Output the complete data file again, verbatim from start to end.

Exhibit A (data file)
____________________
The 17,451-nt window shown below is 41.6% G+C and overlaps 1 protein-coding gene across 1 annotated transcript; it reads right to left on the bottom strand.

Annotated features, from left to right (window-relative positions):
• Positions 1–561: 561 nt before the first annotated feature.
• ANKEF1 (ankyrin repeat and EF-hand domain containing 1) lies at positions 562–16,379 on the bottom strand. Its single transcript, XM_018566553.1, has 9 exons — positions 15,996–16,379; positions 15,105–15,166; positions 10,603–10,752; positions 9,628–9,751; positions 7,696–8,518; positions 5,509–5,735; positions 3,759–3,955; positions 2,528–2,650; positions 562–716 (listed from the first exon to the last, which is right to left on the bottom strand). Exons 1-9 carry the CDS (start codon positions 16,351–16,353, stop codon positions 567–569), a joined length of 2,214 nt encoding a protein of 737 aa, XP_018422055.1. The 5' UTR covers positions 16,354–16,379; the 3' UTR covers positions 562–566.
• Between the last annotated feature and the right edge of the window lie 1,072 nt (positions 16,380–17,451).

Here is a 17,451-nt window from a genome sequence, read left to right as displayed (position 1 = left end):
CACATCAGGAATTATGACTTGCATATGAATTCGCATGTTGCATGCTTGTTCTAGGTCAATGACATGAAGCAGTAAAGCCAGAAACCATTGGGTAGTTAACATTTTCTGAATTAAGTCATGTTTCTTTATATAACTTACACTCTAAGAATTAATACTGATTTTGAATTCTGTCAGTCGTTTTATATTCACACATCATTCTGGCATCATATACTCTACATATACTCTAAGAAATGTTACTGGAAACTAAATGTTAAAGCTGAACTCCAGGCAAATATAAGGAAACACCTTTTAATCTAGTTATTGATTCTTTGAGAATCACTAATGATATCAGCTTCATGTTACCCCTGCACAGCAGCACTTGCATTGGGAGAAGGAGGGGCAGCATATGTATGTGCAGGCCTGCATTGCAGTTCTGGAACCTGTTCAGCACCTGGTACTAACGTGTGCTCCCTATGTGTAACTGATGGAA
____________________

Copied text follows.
The 17,451-nt window shown below is 41.6% G+C and overlaps 1 protein-coding gene across 1 annotated transcript; it reads right to left on the bottom strand.

Annotated features, from left to right (window-relative positions):
• Positions 1–561: 561 nt before the first annotated feature.
• ANKEF1 (ankyrin repeat and EF-hand domain containing 1) lies at positions 562–16,379 on the bottom strand. Its single transcript, XM_018566553.1, has 9 exons — positions 15,996–16,379; positions 15,105–15,166; positions 10,603–10,752; positions 9,628–9,751; positions 7,696–8,518; positions 5,509–5,735; positions 3,759–3,955; positions 2,528–2,650; positions 562–716 (listed from the first exon to the last, which is right to left on the bottom strand). Exons 1-9 carry the CDS (start codon positions 16,351–16,353, stop codon positions 567–569), a joined length of 2,214 nt encoding a protein of 737 aa, XP_018422055.1. The 5' UTR covers positions 16,354–16,379; the 3' UTR covers positions 562–566.
• Between the last annotated feature and the right edge of the window lie 1,072 nt (positions 16,380–17,451).

Here is a 17,451-nt window from a genome sequence, read left to right as displayed (position 1 = left end):
CACATCAGGAATTATGACTTGCATATGAATTCGCATGTTGCATGCTTGTTCTAGGTCAATGACATGAAGCAGTAAAGCCAGAAACCATTGGGTAGTTAACATTTTCTGAATTAAGTCATGTTTCTTTATATAACTTACACTCTAAGAATTAATACTGATTTTGAATTCTGTCAGTCGTTTTATATTCACACATCATTCTGGCATCATATACTCTACATATACTCTAAGAAATGTTACTGGAAACTAAATGTTAAAGCTGAACTCCAGGCAAATATAAGGAAACACCTTTTAATCTAGTTATTGATTCTTTGAGAATCACTAATGATATCAGCTTCATGTTACCCCTGCACAGCAGCACTTGCATTGGGAGAAGGAGGGGCAGCATATGTATGTGCAGGCCTGCATTGCAGTTCTGGAACCTGTTCAGCACCTGGTACTAACGTGTGCTCCCTATGTGTAACTGATGGAA